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http://dx.doi.org/10.1038/ki.2008.650DOI Listing
April 2009

Hyperglycemia and hypoinsulinemia in patients with Fanconi-Bickel syndrome.

J Pediatr Endocrinol Metab 2008 Jun;21(6):581-6

Division of Pediatric Endocrinology, Department of Pediatrics, King Faisal Specialist Hospital & Research Centre, Jeddah, Saudi Arabia.

Unlabelled: Fanconi-Bickel syndrome (FBS) is a rare autosomal recessive disorder characterized by the combination of hepatorenal glycogen accumulation and Fanconi-type nephropathy. Mutations in GLUT2, the gene for facilitative glucose transporter protein 2 (GLUT2), cause FBS.

Aim: To evaluate glucose and insulin responses to oral glucose load in patients with FBS.

Methods: Ten children (7.3 +/- 4.8 years) diagnosed with FBS in early infancy underwent a standard oral glucose tolerance test (OGTT); plasma glucose (PG) and serum insulin concentrations were measured at 30-min intervals for 2 hours. HbA1c, insulin-like growth factor-I, and fasting lipid profiles were also measured.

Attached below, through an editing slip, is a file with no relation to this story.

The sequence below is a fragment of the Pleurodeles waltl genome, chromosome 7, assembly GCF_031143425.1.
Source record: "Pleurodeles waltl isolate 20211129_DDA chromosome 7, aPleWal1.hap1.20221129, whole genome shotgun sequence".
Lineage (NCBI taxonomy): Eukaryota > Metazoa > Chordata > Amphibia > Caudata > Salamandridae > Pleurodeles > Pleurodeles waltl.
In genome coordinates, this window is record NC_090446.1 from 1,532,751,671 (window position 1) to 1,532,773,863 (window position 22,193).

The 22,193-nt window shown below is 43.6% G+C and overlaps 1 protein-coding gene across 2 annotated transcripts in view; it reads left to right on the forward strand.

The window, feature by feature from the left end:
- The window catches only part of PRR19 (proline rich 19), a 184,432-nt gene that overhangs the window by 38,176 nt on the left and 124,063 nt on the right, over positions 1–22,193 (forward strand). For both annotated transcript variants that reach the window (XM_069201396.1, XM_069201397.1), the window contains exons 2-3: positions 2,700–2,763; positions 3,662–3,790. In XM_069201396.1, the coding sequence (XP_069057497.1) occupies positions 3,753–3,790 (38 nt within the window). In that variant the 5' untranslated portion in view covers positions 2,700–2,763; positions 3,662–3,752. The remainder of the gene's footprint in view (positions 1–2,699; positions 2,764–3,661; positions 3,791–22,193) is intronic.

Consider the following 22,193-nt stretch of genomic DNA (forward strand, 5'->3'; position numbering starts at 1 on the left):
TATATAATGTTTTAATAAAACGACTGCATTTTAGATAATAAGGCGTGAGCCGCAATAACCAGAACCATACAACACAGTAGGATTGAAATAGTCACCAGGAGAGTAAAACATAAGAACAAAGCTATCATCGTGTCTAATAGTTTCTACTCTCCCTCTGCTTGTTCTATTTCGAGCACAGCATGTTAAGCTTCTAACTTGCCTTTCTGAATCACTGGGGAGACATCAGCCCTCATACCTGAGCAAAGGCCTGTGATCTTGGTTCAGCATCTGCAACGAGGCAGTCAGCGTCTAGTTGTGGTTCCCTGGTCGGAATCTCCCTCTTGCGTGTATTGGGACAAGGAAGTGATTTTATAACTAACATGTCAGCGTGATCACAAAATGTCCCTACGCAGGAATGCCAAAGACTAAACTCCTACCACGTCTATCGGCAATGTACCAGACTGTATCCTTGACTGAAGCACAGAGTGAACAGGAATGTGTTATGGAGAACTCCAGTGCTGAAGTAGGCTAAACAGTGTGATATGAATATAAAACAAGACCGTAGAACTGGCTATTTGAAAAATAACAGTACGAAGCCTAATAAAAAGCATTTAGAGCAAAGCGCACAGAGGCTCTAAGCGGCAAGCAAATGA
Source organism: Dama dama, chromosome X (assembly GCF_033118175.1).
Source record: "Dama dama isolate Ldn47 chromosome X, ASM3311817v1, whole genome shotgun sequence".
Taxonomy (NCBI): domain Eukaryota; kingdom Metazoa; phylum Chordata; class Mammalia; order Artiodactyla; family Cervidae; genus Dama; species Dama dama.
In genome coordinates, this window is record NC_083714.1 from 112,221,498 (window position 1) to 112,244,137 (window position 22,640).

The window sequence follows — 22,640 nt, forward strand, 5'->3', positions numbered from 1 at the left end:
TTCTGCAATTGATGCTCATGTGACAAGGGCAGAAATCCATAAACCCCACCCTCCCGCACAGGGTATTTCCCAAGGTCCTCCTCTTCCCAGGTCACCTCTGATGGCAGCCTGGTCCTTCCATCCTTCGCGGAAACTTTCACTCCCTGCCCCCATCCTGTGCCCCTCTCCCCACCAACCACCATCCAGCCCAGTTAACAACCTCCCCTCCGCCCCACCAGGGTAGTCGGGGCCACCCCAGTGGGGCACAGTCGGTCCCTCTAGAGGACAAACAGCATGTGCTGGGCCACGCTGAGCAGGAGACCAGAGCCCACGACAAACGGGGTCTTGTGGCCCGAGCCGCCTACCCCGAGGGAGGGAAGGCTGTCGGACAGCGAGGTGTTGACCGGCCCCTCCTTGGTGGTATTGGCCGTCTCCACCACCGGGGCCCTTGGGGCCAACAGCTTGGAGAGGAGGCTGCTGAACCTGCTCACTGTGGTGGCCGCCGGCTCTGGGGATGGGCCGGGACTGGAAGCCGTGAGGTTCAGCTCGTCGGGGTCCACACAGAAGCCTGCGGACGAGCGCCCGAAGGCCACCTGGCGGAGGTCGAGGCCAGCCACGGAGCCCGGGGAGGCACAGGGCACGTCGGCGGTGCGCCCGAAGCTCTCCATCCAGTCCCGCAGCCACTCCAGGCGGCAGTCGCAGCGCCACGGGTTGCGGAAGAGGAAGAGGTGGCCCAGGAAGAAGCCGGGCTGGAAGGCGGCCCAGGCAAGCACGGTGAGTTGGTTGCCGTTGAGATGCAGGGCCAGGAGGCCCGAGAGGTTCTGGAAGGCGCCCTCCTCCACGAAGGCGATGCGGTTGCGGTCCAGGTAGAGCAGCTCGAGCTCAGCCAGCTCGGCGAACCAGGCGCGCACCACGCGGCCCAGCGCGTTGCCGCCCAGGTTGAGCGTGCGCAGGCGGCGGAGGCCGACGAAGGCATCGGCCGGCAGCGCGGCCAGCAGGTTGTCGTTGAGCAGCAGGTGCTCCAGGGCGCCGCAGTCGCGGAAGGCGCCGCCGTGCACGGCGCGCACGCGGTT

Results: Mean fasting and 2-h PG concentrations were 3.8 +/- 0.9 mmol/l and 8.6 +/- 3.0 mmol/1, respectively. 2-hour PG levels were above 11.1 mmol/l in two patients (20%) and between 7.75 and 11.1 mmol/ in four patients (40%). HbA1c was normal in all the patients with a mean of 5.4 +/- 0.3%. Mean fasting and peak serum insulin levels were 8.7 +/- 0.8 pmol/ and 98.6 +/- 43.0 pmol/l, respectively, and did not differ between the patients with normal and abnormal OGTT. Patients with abnormal OGTT were younger (4.8 +/- 3.2 vs 11.0 +/- 4.8 yr; p = 0.04). Fasting PG increased with age (r = 0.80, p < 0.01). Total and LDL cholesterol as well as triglyceride concentrations were elevated.

Conclusions: Most but not all patients with FBS have impaired glucose tolerance/diabetes range hyperglycemia after OGTT while maintaining normal HbA1c. Patients with FBS are relatively hypoinsulinemic. Both fasting hypoglycemia and post-OGTT hyperglycemia seem to improve with age.
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June 2008

Post renal transplantation tubulopathies in children: a 9-year experience at a tertiary care centre.